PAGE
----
Arisina Ma, president of the Public Doctors Association, a large union representing physicians in public hospitals and the Department of Health, said doctors were surprised by the government’s decision to invite Chinese experts.
Ma said the process was “very problematic” because of its lack of transparency. She noted that a top health official who heads the communicable diseases branch in the city’s health protection bureau had been unable to provide any information about what the Chinese team was doing in the city.
“It felt like a higher-level political decision,” Ma said.
Hong Kong’s medical facilities have the capacity to increase testing but have not been told by the government to do so, Ma said. She wondered if Beijing’s help was even necessary.
“We are not so devastated that we need to ask for help,” she said. “Even when hospitals in America and the United Kingdom are devastated, they just try to mobilize their own personnel. In Hong Kong, we have sufficient and adequate personnel to do it.”
Some establishment-backed critics have argued that it is doctors who have made it difficult or prohibitively expensive for people to get tested.
Regina Ip, a pro-Beijing lawmaker in Hong Kong, said the city had not been able to do nearly enough testing because of what she described as the medical profession’s grip over the process.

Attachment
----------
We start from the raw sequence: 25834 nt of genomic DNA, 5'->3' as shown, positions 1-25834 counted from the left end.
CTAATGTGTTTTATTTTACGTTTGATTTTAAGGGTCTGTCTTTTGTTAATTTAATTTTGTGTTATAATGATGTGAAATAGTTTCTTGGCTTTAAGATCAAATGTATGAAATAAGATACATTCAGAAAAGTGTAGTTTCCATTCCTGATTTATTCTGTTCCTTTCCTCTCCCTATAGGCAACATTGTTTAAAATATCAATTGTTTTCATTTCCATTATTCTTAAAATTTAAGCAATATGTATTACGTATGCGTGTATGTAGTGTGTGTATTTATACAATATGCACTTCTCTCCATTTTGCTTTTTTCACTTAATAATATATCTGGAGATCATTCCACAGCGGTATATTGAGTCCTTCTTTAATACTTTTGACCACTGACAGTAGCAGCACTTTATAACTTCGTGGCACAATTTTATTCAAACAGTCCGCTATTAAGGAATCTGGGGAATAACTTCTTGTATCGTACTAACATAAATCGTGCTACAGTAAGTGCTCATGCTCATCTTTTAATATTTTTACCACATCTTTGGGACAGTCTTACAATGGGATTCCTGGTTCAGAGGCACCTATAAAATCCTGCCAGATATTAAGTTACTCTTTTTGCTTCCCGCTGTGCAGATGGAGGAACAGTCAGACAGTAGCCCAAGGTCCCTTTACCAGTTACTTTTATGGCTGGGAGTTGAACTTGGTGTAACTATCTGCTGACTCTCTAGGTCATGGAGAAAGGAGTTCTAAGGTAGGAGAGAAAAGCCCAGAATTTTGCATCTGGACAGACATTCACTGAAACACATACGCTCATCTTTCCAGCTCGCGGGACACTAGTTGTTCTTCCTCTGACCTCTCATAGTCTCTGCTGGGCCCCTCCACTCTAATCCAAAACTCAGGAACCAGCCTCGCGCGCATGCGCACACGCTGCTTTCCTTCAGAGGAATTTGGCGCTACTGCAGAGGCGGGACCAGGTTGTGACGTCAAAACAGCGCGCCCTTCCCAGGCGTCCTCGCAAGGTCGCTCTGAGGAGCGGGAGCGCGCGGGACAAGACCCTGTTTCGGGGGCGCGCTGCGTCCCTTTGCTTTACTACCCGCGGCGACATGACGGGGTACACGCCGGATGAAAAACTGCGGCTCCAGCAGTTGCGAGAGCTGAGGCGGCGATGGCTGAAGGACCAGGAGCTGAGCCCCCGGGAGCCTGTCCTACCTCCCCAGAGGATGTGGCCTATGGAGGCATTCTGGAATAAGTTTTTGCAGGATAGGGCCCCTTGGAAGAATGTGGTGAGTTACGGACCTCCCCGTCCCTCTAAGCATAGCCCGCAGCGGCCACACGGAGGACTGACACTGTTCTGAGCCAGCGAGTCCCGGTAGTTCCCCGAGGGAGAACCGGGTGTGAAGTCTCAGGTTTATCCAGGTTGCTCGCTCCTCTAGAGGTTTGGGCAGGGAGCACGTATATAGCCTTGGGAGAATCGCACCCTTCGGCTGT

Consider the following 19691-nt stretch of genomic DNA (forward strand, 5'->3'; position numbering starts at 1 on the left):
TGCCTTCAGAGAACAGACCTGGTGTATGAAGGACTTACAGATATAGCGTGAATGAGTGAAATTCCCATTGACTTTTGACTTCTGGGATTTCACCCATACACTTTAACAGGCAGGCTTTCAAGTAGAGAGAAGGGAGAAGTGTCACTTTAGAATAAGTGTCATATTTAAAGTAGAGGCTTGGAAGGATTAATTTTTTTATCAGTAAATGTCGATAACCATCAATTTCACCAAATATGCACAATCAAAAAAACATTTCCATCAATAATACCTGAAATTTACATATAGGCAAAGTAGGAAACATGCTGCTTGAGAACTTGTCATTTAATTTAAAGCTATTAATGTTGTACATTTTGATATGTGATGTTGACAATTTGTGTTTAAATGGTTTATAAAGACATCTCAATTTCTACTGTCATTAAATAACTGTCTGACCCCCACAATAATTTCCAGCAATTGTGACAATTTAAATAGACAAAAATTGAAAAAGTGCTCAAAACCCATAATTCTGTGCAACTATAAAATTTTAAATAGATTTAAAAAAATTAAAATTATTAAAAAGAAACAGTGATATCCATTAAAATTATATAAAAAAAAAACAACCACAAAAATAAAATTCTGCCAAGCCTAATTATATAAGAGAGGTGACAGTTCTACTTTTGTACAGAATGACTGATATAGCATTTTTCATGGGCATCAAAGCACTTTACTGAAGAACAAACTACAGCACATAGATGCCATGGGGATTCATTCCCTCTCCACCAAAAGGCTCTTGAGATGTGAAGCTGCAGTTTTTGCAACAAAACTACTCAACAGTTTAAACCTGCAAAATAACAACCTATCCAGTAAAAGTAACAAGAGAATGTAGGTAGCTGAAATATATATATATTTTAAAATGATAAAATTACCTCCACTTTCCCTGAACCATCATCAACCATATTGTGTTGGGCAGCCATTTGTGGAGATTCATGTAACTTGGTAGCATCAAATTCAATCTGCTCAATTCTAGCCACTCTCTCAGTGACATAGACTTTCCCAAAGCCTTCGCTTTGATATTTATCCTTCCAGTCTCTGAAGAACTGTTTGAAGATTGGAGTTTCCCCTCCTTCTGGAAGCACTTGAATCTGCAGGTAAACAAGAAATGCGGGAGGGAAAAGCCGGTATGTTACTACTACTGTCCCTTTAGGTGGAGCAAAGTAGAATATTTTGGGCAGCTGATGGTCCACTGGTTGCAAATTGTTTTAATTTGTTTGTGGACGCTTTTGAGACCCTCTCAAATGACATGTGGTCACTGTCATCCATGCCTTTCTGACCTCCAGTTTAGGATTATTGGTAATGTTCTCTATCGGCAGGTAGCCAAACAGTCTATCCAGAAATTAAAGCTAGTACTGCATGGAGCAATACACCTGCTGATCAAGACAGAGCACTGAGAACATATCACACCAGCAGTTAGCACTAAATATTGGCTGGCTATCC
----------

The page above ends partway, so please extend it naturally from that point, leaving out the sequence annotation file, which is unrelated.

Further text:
“I think it is protectionism — ‘you have to do it our way,’” she said of the Hong Kong health care sector.
The cost of taking a coronavirus test is also exacerbating the problem. At most private hospitals, tests may be done only after a consultation with a doctor. That means one test can cost about $200 — a price tag that adds up for families.
But for some residents, the prospect of more readily available tests was overshadowed by concern that the outreach by Beijing was only the Communist Party’s latest intrusion into their lives.
They found it especially unnerving in the wake of the sweeping national security law that Beijing imposed June 30 to quash dissent in Hong Kong. Police officers investigating alleged subversion crimes under the new law have been collecting DNA samples from people arrested at protests.